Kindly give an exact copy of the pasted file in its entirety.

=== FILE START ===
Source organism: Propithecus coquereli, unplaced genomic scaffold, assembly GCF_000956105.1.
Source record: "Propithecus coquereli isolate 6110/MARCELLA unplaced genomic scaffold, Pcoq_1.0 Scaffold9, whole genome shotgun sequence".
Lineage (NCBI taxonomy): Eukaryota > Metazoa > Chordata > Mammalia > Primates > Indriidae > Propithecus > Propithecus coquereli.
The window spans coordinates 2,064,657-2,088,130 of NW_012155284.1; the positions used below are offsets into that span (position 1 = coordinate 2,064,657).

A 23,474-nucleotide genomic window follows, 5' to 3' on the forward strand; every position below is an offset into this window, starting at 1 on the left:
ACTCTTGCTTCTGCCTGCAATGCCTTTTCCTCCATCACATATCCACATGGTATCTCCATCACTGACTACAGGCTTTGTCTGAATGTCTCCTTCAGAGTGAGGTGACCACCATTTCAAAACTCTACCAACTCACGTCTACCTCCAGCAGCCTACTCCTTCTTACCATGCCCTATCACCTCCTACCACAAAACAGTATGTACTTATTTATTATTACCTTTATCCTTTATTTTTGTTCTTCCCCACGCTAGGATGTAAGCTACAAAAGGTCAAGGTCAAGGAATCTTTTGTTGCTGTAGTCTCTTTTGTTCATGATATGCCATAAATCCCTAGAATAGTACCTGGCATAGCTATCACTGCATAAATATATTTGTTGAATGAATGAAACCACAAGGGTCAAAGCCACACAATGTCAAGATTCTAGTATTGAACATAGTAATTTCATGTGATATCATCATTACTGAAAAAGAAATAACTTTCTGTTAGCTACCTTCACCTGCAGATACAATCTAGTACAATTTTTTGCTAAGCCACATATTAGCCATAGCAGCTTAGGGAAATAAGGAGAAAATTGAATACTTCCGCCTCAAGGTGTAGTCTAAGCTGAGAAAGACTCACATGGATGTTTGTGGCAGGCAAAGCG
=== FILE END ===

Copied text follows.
Source organism: Propithecus coquereli, unplaced genomic scaffold, assembly GCF_000956105.1.
Source record: "Propithecus coquereli isolate 6110/MARCELLA unplaced genomic scaffold, Pcoq_1.0 Scaffold9, whole genome shotgun sequence".
Lineage (NCBI taxonomy): Eukaryota > Metazoa > Chordata > Mammalia > Primates > Indriidae > Propithecus > Propithecus coquereli.
The window spans coordinates 2,064,657-2,088,130 of NW_012155284.1; the positions used below are offsets into that span (position 1 = coordinate 2,064,657).

A 23,474-nucleotide genomic window follows, 5' to 3' on the forward strand; every position below is an offset into this window, starting at 1 on the left:
ACTCTTGCTTCTGCCTGCAATGCCTTTTCCTCCATCACATATCCACATGGTATCTCCATCACTGACTACAGGCTTTGTCTGAATGTCTCCTTCAGAGTGAGGTGACCACCATTTCAAAACTCTACCAACTCACGTCTACCTCCAGCAGCCTACTCCTTCTTACCATGCCCTATCACCTCCTACCACAAAACAGTATGTACTTATTTATTATTACCTTTATCCTTTATTTTTGTTCTTCCCCACGCTAGGATGTAAGCTACAAAAGGTCAAGGTCAAGGAATCTTTTGTTGCTGTAGTCTCTTTTGTTCATGATATGCCATAAATCCCTAGAATAGTACCTGGCATAGCTATCACTGCATAAATATATTTGTTGAATGAATGAAACCACAAGGGTCAAAGCCACACAATGTCAAGATTCTAGTATTGAACATAGTAATTTCATGTGATATCATCATTACTGAAAAAGAAATAACTTTCTGTTAGCTACCTTCACCTGCAGATACAATCTAGTACAATTTTTTGCTAAGCCACATATTAGCCATAGCAGCTTAGGGAAATAAGGAGAAAATTGAATACTTCCGCCTCAAGGTGTAGTCTAAGCTGAGAAAGACTCACATGGATGTTTGTGGCAGGCAAAGCG